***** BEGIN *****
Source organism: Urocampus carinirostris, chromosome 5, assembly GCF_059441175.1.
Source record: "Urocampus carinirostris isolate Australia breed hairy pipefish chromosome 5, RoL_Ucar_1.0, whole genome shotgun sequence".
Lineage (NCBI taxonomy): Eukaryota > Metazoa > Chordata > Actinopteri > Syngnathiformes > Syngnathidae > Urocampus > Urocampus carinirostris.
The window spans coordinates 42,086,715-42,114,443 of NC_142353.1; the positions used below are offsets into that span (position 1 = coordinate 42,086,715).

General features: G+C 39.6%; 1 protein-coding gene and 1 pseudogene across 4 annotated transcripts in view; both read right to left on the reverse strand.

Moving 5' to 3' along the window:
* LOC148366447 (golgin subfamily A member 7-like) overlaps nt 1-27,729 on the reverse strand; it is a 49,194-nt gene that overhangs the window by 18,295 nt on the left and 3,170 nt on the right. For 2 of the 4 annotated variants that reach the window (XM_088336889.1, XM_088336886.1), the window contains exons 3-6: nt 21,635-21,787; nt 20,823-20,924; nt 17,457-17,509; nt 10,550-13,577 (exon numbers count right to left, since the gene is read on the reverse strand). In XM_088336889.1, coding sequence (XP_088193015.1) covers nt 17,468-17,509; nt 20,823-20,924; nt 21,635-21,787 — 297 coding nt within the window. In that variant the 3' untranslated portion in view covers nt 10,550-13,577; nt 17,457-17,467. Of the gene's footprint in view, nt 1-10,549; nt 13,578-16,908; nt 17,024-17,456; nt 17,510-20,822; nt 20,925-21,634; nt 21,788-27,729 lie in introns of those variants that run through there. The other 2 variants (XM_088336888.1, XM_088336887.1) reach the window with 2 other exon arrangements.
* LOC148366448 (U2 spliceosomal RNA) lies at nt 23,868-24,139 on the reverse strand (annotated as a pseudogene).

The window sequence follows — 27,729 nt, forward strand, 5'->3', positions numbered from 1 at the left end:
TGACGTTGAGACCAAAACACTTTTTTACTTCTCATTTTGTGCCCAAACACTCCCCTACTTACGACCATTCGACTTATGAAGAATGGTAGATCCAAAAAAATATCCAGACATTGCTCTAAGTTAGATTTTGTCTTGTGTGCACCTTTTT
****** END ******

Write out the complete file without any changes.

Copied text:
Source organism: Urocampus carinirostris, chromosome 5, assembly GCF_059441175.1.
Source record: "Urocampus carinirostris isolate Australia breed hairy pipefish chromosome 5, RoL_Ucar_1.0, whole genome shotgun sequence".
Lineage (NCBI taxonomy): Eukaryota > Metazoa > Chordata > Actinopteri > Syngnathiformes > Syngnathidae > Urocampus > Urocampus carinirostris.
The window spans coordinates 42,086,715-42,114,443 of NC_142353.1; the positions used below are offsets into that span (position 1 = coordinate 42,086,715).

General features: G+C 39.6%; 1 protein-coding gene and 1 pseudogene across 4 annotated transcripts in view; both read right to left on the reverse strand.

Moving 5' to 3' along the window:
* LOC148366447 (golgin subfamily A member 7-like) overlaps nt 1-27,729 on the reverse strand; it is a 49,194-nt gene that overhangs the window by 18,295 nt on the left and 3,170 nt on the right. For 2 of the 4 annotated variants that reach the window (XM_088336889.1, XM_088336886.1), the window contains exons 3-6: nt 21,635-21,787; nt 20,823-20,924; nt 17,457-17,509; nt 10,550-13,577 (exon numbers count right to left, since the gene is read on the reverse strand). In XM_088336889.1, coding sequence (XP_088193015.1) covers nt 17,468-17,509; nt 20,823-20,924; nt 21,635-21,787 — 297 coding nt within the window. In that variant the 3' untranslated portion in view covers nt 10,550-13,577; nt 17,457-17,467. Of the gene's footprint in view, nt 1-10,549; nt 13,578-16,908; nt 17,024-17,456; nt 17,510-20,822; nt 20,925-21,634; nt 21,788-27,729 lie in introns of those variants that run through there. The other 2 variants (XM_088336888.1, XM_088336887.1) reach the window with 2 other exon arrangements.
* LOC148366448 (U2 spliceosomal RNA) lies at nt 23,868-24,139 on the reverse strand (annotated as a pseudogene).

The window sequence follows — 27,729 nt, forward strand, 5'->3', positions numbered from 1 at the left end:
TGACGTTGAGACCAAAACACTTTTTTACTTCTCATTTTGTGCCCAAACACTCCCCTACTTACGACCATTCGACTTATGAAGAATGGTAGATCCAAAAAAATATCCAGACATTGCTCTAAGTTAGATTTTGTCTTGTGTGCACCTTTTT